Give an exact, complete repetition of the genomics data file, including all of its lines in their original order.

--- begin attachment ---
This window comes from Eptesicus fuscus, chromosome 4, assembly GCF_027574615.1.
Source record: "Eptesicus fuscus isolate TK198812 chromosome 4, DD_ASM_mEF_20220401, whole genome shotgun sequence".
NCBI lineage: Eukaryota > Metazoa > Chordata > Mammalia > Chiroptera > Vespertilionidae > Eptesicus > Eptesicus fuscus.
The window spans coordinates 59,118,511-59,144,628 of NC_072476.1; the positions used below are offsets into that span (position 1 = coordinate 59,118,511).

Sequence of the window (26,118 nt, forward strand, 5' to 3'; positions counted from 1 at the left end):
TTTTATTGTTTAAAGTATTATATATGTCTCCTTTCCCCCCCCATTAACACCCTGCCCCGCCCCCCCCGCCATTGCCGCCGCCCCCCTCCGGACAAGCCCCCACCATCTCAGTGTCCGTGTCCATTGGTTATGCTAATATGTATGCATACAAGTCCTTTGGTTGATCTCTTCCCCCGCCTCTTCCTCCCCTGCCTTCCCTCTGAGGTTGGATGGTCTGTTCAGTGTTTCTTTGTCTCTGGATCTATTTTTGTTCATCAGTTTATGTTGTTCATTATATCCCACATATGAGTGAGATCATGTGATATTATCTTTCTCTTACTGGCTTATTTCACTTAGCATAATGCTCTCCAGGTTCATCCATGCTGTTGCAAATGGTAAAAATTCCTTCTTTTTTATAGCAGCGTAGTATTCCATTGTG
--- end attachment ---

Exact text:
This window comes from Eptesicus fuscus, chromosome 4, assembly GCF_027574615.1.
Source record: "Eptesicus fuscus isolate TK198812 chromosome 4, DD_ASM_mEF_20220401, whole genome shotgun sequence".
NCBI lineage: Eukaryota > Metazoa > Chordata > Mammalia > Chiroptera > Vespertilionidae > Eptesicus > Eptesicus fuscus.
The window spans coordinates 59,118,511-59,144,628 of NC_072476.1; the positions used below are offsets into that span (position 1 = coordinate 59,118,511).

Sequence of the window (26,118 nt, forward strand, 5' to 3'; positions counted from 1 at the left end):
TTTTATTGTTTAAAGTATTATATATGTCTCCTTTCCCCCCCCATTAACACCCTGCCCCGCCCCCCCCGCCATTGCCGCCGCCCCCCTCCGGACAAGCCCCCACCATCTCAGTGTCCGTGTCCATTGGTTATGCTAATATGTATGCATACAAGTCCTTTGGTTGATCTCTTCCCCCGCCTCTTCCTCCCCTGCCTTCCCTCTGAGGTTGGATGGTCTGTTCAGTGTTTCTTTGTCTCTGGATCTATTTTTGTTCATCAGTTTATGTTGTTCATTATATCCCACATATGAGTGAGATCATGTGATATTATCTTTCTCTTACTGGCTTATTTCACTTAGCATAATGCTCTCCAGGTTCATCCATGCTGTTGCAAATGGTAAAAATTCCTTCTTTTTTATAGCAGCGTAGTATTCCATTGTG